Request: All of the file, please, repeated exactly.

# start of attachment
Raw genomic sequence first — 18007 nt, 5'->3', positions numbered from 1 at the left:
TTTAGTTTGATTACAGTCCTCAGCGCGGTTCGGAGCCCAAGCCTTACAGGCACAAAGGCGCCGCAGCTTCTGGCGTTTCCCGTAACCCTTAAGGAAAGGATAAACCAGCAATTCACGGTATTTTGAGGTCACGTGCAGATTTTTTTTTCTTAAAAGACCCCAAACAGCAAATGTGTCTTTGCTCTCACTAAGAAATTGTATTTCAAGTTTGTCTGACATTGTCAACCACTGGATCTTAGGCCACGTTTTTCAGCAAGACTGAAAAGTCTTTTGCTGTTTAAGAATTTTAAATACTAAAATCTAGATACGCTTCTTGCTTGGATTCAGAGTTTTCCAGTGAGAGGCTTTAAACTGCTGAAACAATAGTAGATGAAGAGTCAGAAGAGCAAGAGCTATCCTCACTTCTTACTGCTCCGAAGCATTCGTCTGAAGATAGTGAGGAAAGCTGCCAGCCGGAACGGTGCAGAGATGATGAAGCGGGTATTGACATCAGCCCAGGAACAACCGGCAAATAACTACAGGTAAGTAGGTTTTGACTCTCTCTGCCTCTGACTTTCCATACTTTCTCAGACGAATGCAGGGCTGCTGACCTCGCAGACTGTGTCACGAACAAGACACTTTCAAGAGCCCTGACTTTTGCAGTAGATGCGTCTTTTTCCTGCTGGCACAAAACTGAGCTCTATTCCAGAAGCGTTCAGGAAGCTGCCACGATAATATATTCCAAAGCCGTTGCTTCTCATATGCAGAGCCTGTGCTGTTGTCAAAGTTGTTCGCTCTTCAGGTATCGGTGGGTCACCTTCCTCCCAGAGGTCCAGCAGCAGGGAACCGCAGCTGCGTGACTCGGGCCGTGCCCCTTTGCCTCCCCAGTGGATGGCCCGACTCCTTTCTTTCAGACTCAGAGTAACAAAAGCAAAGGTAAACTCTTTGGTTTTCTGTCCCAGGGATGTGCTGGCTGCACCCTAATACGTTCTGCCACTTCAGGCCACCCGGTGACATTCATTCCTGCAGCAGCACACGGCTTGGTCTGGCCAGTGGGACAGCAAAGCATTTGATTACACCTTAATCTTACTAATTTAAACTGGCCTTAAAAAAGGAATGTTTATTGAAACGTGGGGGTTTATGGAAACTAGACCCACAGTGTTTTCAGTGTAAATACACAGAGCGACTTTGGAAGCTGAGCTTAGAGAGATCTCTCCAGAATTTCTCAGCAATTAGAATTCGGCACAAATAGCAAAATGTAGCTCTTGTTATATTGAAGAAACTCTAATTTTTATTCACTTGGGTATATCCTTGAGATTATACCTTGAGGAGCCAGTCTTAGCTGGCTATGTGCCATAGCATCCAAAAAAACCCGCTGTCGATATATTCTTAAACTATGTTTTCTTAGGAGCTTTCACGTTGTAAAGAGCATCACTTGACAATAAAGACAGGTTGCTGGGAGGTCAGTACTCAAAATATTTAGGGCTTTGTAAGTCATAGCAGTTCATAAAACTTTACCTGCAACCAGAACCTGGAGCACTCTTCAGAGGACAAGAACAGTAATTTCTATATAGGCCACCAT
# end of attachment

Raw genomic sequence first — 18007 nt, 5'->3', positions numbered from 1 at the left:
TTTAGTTTGATTACAGTCCTCAGCGCGGTTCGGAGCCCAAGCCTTACAGGCACAAAGGCGCCGCAGCTTCTGGCGTTTCCCGTAACCCTTAAGGAAAGGATAAACCAGCAATTCACGGTATTTTGAGGTCACGTGCAGATTTTTTTTTCTTAAAAGACCCCAAACAGCAAATGTGTCTTTGCTCTCACTAAGAAATTGTATTTCAAGTTTGTCTGACATTGTCAACCACTGGATCTTAGGCCACGTTTTTCAGCAAGACTGAAAAGTCTTTTGCTGTTTAAGAATTTTAAATACTAAAATCTAGATACGCTTCTTGCTTGGATTCAGAGTTTTCCAGTGAGAGGCTTTAAACTGCTGAAACAATAGTAGATGAAGAGTCAGAAGAGCAAGAGCTATCCTCACTTCTTACTGCTCCGAAGCATTCGTCTGAAGATAGTGAGGAAAGCTGCCAGCCGGAACGGTGCAGAGATGATGAAGCGGGTATTGACATCAGCCCAGGAACAACCGGCAAATAACTACAGGTAAGTAGGTTTTGACTCTCTCTGCCTCTGACTTTCCATACTTTCTCAGACGAATGCAGGGCTGCTGACCTCGCAGACTGTGTCACGAACAAGACACTTTCAAGAGCCCTGACTTTTGCAGTAGATGCGTCTTTTTCCTGCTGGCACAAAACTGAGCTCTATTCCAGAAGCGTTCAGGAAGCTGCCACGATAATATATTCCAAAGCCGTTGCTTCTCATATGCAGAGCCTGTGCTGTTGTCAAAGTTGTTCGCTCTTCAGGTATCGGTGGGTCACCTTCCTCCCAGAGGTCCAGCAGCAGGGAACCGCAGCTGCGTGACTCGGGCCGTGCCCCTTTGCCTCCCCAGTGGATGGCCCGACTCCTTTCTTTCAGACTCAGAGTAACAAAAGCAAAGGTAAACTCTTTGGTTTTCTGTCCCAGGGATGTGCTGGCTGCACCCTAATACGTTCTGCCACTTCAGGCCACCCGGTGACATTCATTCCTGCAGCAGCACACGGCTTGGTCTGGCCAGTGGGACAGCAAAGCATTTGATTACACCTTAATCTTACTAATTTAAACTGGCCTTAAAAAAGGAATGTTTATTGAAACGTGGGGGTTTATGGAAACTAGACCCACAGTGTTTTCAGTGTAAATACACAGAGCGACTTTGGAAGCTGAGCTTAGAGAGATCTCTCCAGAATTTCTCAGCAATTAGAATTCGGCACAAATAGCAAAATGTAGCTCTTGTTATATTGAAGAAACTCTAATTTTTATTCACTTGGGTATATCCTTGAGATTATACCTTGAGGAGCCAGTCTTAGCTGGCTATGTGCCATAGCATCCAAAAAAACCCGCTGTCGATATATTCTTAAACTATGTTTTCTTAGGAGCTTTCACGTTGTAAAGAGCATCACTTGACAATAAAGACAGGTTGCTGGGAGGTCAGTACTCAAAATATTTAGGGCTTTGTAAGTCATAGCAGTTCATAAAACTTTACCTGCAACCAGAACCTGGAGCACTCTTCAGAGGACAAGAACAGTAATTTCTATATAGGCCACCAT